Judicial history exhibit at Supreme Court focuses on early law enforcement and women's rights

3 December 2001

Judicial history exhibit at Supreme Court focuses on early law enforcement and women's rights

JEFFERSON CITY, Mo. -- Through December 31, 2001, visitors to the Supreme Court of Missouri can view an exhibit featuring cases that helped shape the history of Missouri and helped mold modern legal concepts. The eight panels are part of "The Verdict of History" exhibit and are on loan to the Court from the Missouri State Archives. The Court selected these panels to educate Missourians about the enduring history of their judicial system.

Part of the exhibit now on display is devoted to vigilante justice in Missouri. In the decades after the Civil War, the state's Ozark backwoods lacked effective law enforcement, so citizens formed neighborhood protection organizations and called themselves "Baldknobbers." The Baldknobbers issued warnings to people they believed violated their moral or social code of conduct. One band of vigilante Baldknobbers went beyond the law, however, when they murdered two men in Christian County. The murders gained national attention, and four of the vigilantes were ordered to hang. They lost their appeal in the Supreme Court of Missouri in Missouri v. Mathews (1887), and their clemency plea failed before Governor David Francis (who incidentally later became an ambassador to the Court of St. James and head of the 1904 World's Fair). Only one of the Baldknobbers, Wiley Mathews, escaped from the law. He reportedly lived out his life in the Indian Territory, now Oklahoma, but his three co-defendants were hanged on May 10, 1889.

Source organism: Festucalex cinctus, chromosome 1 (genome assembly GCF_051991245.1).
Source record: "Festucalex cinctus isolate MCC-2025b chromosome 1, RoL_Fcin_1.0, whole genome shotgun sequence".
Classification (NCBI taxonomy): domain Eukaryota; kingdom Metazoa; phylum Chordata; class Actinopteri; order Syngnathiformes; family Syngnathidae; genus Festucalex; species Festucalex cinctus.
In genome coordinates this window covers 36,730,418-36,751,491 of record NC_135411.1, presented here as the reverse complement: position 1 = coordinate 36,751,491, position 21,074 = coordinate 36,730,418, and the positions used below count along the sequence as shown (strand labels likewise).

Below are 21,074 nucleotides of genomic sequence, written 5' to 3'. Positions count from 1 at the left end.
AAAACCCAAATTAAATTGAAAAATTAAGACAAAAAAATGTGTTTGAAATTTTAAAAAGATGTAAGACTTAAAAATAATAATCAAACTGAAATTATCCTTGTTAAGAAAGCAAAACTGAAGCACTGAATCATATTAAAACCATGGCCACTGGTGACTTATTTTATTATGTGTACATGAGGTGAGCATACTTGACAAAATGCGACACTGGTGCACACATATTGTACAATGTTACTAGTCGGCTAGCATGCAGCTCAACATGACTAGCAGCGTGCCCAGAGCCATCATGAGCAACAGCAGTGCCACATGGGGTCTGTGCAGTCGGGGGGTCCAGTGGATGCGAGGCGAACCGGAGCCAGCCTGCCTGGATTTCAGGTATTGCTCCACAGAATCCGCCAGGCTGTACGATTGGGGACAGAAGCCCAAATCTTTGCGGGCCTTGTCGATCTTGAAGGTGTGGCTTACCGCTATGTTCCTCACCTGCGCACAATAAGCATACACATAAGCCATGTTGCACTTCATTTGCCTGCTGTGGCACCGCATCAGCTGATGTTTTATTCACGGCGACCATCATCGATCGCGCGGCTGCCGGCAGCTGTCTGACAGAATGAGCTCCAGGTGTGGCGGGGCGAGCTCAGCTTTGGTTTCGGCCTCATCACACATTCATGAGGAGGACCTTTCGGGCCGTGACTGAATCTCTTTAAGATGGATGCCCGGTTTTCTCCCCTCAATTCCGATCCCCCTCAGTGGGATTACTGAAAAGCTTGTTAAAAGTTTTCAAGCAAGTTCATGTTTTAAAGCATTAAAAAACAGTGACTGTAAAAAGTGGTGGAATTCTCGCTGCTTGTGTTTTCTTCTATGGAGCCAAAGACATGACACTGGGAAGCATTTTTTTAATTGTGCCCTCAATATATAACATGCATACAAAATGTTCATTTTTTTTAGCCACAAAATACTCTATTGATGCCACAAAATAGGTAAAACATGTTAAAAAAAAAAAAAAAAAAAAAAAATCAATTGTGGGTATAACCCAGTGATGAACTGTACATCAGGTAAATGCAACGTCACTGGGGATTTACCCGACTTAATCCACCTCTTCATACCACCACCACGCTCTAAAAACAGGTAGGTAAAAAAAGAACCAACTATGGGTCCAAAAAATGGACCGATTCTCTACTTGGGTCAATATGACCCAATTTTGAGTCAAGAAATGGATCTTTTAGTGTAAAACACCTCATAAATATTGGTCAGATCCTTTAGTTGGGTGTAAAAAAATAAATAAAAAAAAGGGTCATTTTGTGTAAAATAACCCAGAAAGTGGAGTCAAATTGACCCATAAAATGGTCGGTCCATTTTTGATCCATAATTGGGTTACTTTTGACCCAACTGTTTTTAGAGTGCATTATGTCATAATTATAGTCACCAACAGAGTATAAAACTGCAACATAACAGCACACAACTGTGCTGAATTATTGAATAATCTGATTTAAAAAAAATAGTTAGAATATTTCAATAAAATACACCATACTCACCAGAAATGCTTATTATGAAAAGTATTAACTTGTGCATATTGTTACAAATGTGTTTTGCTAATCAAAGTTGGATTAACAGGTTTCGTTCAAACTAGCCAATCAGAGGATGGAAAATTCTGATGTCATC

Another case currently on display involves gender equality, which has been a topic in our law since the early 1900s. In the 1947 case State ex rel. Wood v. Board of Education, the Supreme Court of Missouri struck down a regulation of the St. Louis Board of Education that prohibited married women from being employed or retained as public school teachers. The Court overturned the regulation, holding that it was "unreasonable, arbitrary and illegal."

Other cases in the exhibit pertain to Missouri's territorial history, early commerce and the founding of the Nelson-Atkins Museum of Art in Kansas City. To schedule a guided tour of the exhibit and the 97-year-old Supreme Court Building, visitors should call 573-751-4144. More than 19,000 visitors toured the Court during the last year.